Bald eagles set Georgia nesting record, but disease threatens progress

Editor’s note: This story has been updated to reflect the survey was the first statewide survey in five years.

Georgia wildlife officials counted a record number of active bald eagle nests in the state this year, but an outbreak of bird flu on the coast has scientists worried for the iconic species’ fragile recovery.

The first statewide bald eagle nesting survey in five years found 229 active nests, an increase over the previous high of 218 in 2017, according to the Department of Natural Resources.

Of the nests surveyed this year, 146 produced eaglets, with 227 eaglets total counted. While most successful mating pairs produced one or two offspring, one standout raptor couple near Columbus raised three eaglets to flight, the agency said.

Not all regions saw equal success, however. Bald eagles prefer to live near water, and on the coast, the number of successful nests plummeted by about 30 percent, a drop scientists attributed to highly pathogenic avian influenza, commonly known as bird flu.

David Stallknecht, a University of Georgia veterinary medicine professor with Southeastern Cooperative Wildlife Disease Study, called the survey results “encouraging for this year.” But he cautioned that there were several factors that made this strain of bird flu more problematic than previous ones.

“Right now, we’re waiting and holding our breath to see what’s going to happen,” he said. “This one’s pretty much adapted to wild birds, and it’s spreading rapidly in wild bird populations.”

Much will depend on whether the migratory waterfowl that appear to carry the disease bring it back with them when they return to Georgia in fall and early winter, said Bob Sargent, the program manager who led the survey for DNR.

“This is far and away the worst effect we have seen of the virus on wild bird populations,” said Sargent.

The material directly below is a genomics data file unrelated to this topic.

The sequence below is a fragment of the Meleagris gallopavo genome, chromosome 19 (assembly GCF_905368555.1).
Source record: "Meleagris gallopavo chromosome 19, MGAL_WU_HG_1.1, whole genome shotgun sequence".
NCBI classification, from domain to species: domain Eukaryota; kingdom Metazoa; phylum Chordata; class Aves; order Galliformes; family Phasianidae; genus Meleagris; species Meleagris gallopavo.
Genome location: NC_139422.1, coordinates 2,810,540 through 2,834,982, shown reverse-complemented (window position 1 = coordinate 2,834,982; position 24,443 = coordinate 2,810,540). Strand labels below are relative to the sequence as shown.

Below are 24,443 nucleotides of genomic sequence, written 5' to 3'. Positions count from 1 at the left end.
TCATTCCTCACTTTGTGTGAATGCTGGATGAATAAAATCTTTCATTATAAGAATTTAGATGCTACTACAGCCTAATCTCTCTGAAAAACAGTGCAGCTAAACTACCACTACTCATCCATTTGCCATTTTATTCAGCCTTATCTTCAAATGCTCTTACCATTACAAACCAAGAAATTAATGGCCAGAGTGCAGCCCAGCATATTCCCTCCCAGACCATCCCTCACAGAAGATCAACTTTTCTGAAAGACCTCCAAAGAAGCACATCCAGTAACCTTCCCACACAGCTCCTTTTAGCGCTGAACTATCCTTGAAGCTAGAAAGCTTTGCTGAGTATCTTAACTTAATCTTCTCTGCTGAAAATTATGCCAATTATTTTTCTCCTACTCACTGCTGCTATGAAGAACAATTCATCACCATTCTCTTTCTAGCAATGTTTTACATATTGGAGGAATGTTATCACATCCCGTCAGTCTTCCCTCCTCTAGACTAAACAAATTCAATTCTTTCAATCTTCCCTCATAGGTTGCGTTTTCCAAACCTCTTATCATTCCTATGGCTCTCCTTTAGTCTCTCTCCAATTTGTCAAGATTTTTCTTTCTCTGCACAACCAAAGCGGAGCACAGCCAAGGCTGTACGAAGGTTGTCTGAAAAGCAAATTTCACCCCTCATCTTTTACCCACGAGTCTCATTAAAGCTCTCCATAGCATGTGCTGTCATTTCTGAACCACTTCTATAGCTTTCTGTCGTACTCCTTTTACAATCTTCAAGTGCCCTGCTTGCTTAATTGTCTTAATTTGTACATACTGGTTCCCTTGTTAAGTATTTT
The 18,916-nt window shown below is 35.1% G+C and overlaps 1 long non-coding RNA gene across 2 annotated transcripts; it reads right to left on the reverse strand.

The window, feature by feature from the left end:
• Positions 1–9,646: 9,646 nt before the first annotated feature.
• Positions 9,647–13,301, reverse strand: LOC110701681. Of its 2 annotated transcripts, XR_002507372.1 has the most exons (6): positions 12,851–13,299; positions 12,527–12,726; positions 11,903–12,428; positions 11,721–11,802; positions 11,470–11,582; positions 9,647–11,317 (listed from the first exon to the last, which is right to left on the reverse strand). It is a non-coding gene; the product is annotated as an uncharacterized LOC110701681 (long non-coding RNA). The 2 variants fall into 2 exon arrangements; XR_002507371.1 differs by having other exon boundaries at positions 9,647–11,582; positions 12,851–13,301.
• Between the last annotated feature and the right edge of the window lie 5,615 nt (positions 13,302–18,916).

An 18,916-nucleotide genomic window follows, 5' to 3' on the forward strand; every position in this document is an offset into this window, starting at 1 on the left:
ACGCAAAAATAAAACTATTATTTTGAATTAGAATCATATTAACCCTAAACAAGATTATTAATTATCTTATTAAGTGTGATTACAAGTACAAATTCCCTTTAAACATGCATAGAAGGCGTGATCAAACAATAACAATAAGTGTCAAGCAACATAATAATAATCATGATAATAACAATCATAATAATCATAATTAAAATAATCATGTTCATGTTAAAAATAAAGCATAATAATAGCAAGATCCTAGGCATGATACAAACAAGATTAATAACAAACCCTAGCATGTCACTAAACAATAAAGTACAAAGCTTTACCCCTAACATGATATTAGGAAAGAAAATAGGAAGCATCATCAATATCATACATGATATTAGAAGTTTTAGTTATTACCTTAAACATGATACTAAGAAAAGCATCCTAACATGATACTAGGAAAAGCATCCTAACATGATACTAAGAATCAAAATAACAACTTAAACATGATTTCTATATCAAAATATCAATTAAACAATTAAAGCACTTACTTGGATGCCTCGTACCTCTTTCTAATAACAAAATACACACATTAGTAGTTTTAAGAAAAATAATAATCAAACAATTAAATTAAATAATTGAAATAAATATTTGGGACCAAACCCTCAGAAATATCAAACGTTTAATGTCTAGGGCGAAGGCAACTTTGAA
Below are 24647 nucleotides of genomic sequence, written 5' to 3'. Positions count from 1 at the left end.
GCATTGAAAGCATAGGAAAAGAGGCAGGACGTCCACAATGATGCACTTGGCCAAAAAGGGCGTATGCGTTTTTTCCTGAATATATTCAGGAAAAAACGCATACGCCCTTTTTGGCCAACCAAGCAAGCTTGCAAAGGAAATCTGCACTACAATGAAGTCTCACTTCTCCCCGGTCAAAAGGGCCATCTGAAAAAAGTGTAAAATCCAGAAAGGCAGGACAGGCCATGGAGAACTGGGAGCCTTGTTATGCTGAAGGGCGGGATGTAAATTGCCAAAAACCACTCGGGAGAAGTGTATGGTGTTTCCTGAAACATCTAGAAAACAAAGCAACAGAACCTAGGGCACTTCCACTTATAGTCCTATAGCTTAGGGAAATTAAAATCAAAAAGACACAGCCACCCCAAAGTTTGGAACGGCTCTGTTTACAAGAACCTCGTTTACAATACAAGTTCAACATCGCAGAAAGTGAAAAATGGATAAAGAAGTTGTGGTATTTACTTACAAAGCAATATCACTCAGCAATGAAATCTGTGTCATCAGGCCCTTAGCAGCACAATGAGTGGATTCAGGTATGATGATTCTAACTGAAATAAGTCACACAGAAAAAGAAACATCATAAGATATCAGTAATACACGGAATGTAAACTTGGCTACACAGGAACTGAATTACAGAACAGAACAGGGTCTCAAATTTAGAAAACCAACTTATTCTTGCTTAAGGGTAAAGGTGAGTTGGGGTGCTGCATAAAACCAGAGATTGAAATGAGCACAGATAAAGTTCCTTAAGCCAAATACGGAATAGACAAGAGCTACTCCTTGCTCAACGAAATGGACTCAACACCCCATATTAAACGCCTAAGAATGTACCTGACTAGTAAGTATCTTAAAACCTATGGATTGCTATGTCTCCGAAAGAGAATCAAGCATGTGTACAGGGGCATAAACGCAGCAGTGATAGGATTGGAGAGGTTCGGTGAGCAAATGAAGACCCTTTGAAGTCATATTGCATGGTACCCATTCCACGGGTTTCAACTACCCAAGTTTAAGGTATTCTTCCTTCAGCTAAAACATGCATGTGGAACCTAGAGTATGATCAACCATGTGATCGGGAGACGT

Despite the threat from bird flu, Sargent was cautiously optimistic about the rebound of a species that came close to extinction 50 years ago. In 1981, Georgia had just one successful bald eagle nest, according to DNR.

“The numbers have come a long way, but the species is still threatened,” said Sargent. “The numbers aren’t so abundant that we feel comfortable saying that, you know, the population is completely safe from disease outbreaks, from environmental disturbances.”

Bald eagles nearly disappeared in the last century due to habitat loss and widespread use of the pesticide DDT. Conservationists largely credit their comeback to the government ban on DDT in 1972 and the passage legislation such as the Endangered Species Act and the Clean Water and Clean Air acts.

Bald eagles were taken off the federal list of endangered species in 2007 but are still classified as “threatened” in Georgia. The birds are protected under state and federal law.

Georgia’s efforts to protect bald eagles and other plant and animal species are supported in part by purchases of the state’s eagle and monarch butterfly license plates and from renewals of older hummingbird plates.

Report bald eagle sightings

Georgia Department of Natural Resources scientists encourage the public to report eagle nests as resident reports help make counts more accurate. Reports cane be made at, (478) 994-1438) or